Chick Boyle (Sarah Agnew, right) explains all the things wrong with the Magrath sisters to Lenny Magrath (Maggie Chestovich). Photo courtesy of the Guthrie Theater
Crimes of the Heart is an emotional rollercoaster. Given its starting premise that Babe (Ashley Rose Montondo) has shot her long-time husband and refuses to disclose why, this is not surprising. What is more surprising is the engrossing siblings' narrative that threads through the larger story. Attempted murder is nothing to sniff at, but it's often backgrounded by the emotional assaults that Babe and her sisters Lenny (Maggie Chestovich) and Meg (Georgia Cohen) inflict on each other – both intentionally and accidentally.
Verismo is the dominating aesthetic; a particular strength of the production is how well the six-person cast exudes their shared histories that are only partly revealed by the script (though there are revelations and disclosures aplenty). There are no weak players in this cast, but if there was an Ivey for Best Onstage Siblings, the Montondo-Chestovich-Cohen trio would be a surefire nominee. They are joined by Chick Boyle (Sarah Agnew), their nosy and highly opinionated cousin; Doc Porter (Sam Bardwell), a onetime love interest; and Barnette Lloyd, a defense attorney. Although these latter characters flit in and out of the larger sibling drama, their appearances are memorable.
The action takes place in and around a beautiful, sometimes wispy skeleton of a house designed by James Youmans. This house is full in form and filled with virtual and actual windows that let action spill easily into the upstage and downstage yards; it fills much of the stage at Wurtele Thrust without overly dominating the scene. The use of translucent structural elements for some portions is a nice and unusual visual touch that adds nicely to the sense of the house (and the play's events) operating in a larger space.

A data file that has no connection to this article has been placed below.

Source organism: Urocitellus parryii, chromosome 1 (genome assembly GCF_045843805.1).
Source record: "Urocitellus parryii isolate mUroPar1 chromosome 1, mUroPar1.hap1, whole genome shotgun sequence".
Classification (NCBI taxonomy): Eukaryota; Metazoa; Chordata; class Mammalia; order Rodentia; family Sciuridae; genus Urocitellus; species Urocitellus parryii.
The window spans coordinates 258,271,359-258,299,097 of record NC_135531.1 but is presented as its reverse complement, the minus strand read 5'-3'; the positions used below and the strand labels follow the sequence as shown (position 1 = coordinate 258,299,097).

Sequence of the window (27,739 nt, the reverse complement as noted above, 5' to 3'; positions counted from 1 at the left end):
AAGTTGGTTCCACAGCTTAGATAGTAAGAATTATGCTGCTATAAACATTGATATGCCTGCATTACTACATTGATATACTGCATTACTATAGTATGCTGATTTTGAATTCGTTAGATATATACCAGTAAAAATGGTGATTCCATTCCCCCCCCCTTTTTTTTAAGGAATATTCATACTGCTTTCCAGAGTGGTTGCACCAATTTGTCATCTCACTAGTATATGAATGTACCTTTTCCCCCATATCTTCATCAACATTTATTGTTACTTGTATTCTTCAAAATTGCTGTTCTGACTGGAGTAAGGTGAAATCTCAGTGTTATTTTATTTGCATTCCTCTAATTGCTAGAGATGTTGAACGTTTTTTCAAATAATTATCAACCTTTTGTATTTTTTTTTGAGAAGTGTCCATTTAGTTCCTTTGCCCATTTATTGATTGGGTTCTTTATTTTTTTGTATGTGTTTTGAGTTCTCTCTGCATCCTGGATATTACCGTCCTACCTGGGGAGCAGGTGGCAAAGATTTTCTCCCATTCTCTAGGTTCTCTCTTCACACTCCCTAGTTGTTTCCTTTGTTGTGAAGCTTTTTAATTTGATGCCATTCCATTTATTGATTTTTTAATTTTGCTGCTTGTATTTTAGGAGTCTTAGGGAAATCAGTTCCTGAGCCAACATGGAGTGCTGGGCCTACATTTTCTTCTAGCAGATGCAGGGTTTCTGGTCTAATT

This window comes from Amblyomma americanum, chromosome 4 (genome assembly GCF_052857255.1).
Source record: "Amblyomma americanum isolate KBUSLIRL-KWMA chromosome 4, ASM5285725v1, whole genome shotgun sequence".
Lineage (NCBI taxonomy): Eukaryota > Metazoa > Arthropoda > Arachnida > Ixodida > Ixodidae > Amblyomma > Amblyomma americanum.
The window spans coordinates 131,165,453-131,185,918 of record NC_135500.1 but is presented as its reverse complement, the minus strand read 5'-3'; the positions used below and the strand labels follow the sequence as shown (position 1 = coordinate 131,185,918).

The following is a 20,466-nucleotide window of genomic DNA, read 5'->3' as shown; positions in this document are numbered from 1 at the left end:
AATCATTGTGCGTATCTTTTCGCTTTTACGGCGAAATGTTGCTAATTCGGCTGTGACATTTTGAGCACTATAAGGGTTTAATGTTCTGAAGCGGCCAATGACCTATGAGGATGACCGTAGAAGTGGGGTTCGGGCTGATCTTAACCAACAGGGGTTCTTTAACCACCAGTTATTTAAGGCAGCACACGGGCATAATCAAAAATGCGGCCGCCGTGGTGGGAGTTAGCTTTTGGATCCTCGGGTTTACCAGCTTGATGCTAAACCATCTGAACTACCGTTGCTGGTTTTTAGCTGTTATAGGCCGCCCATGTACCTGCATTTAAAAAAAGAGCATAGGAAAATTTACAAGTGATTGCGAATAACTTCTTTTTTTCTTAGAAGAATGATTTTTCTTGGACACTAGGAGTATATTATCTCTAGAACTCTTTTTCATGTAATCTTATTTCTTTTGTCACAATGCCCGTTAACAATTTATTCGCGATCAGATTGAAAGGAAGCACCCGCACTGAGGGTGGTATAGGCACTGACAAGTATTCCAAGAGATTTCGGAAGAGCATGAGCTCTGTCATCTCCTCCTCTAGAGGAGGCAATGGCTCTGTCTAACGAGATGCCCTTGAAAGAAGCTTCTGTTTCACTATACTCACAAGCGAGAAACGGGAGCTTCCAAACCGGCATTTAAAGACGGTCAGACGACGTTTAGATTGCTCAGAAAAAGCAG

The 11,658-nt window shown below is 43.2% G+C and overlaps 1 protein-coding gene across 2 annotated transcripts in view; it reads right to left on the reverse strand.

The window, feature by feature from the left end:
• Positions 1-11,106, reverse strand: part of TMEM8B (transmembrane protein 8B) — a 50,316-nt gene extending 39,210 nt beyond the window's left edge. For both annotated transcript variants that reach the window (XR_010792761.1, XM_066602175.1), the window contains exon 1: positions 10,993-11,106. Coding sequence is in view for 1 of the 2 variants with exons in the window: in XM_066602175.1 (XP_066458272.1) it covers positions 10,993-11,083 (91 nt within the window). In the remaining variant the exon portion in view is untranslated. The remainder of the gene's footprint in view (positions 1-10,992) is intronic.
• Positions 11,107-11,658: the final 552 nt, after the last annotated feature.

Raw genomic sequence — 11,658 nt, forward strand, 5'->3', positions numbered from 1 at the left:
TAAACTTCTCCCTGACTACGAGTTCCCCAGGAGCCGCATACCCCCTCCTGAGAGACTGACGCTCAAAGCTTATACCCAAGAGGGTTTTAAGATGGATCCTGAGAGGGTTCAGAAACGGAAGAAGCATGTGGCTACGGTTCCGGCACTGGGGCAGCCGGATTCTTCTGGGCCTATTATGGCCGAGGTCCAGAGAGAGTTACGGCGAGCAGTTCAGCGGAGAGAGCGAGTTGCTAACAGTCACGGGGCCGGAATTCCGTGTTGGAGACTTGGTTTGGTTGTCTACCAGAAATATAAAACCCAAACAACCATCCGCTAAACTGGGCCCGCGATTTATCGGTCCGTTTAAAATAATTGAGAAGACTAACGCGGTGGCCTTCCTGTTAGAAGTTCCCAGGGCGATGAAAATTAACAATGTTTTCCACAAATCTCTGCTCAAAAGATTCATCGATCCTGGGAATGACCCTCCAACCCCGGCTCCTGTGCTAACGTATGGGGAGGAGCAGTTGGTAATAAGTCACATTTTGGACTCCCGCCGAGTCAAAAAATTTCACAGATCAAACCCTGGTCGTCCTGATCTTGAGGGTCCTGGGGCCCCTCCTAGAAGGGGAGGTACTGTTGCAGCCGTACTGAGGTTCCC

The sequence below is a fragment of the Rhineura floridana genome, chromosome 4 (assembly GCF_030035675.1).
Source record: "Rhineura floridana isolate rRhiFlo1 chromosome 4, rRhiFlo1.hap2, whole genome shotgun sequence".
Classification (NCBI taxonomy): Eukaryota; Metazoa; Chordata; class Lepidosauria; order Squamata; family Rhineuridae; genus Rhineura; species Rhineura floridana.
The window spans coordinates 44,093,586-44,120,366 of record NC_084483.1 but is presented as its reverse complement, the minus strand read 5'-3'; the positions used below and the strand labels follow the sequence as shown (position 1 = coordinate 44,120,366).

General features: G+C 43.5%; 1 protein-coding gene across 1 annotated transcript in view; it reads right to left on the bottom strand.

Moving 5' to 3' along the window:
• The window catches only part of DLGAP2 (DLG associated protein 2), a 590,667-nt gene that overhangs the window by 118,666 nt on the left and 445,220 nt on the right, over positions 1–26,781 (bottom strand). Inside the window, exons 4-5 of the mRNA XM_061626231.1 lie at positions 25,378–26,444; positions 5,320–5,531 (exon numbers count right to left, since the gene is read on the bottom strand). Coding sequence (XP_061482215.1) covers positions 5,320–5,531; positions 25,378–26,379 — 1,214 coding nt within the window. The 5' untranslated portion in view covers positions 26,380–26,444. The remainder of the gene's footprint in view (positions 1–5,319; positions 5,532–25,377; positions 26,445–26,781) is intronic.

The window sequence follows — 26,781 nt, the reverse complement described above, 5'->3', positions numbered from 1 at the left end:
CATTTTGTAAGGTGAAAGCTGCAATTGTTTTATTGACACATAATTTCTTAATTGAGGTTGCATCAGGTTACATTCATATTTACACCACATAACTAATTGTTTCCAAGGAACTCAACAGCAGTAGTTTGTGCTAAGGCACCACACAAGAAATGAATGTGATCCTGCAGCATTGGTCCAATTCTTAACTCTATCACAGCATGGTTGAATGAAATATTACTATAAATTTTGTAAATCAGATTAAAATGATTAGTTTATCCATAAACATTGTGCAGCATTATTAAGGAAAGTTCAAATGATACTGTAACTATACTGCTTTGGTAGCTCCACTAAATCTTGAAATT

Family reunions in times of crisis being what they are, the titular crimes of the heart are far more numerous than they first appear – and sometimes long-buried. Beth Henley's script is engaging, new developments and revelations come quickly, and two and a half hours pass in a much shorter-seeming span of time. The production tugs at heartstrings in the same breaths as it provokes chuckles and uproarious laughter.
Coverage of issues and events that affect Central Corridor neighborhoods and communities is funded in part by a grant from Central Corridor Funders Collaborative.
818 S. 2nd St.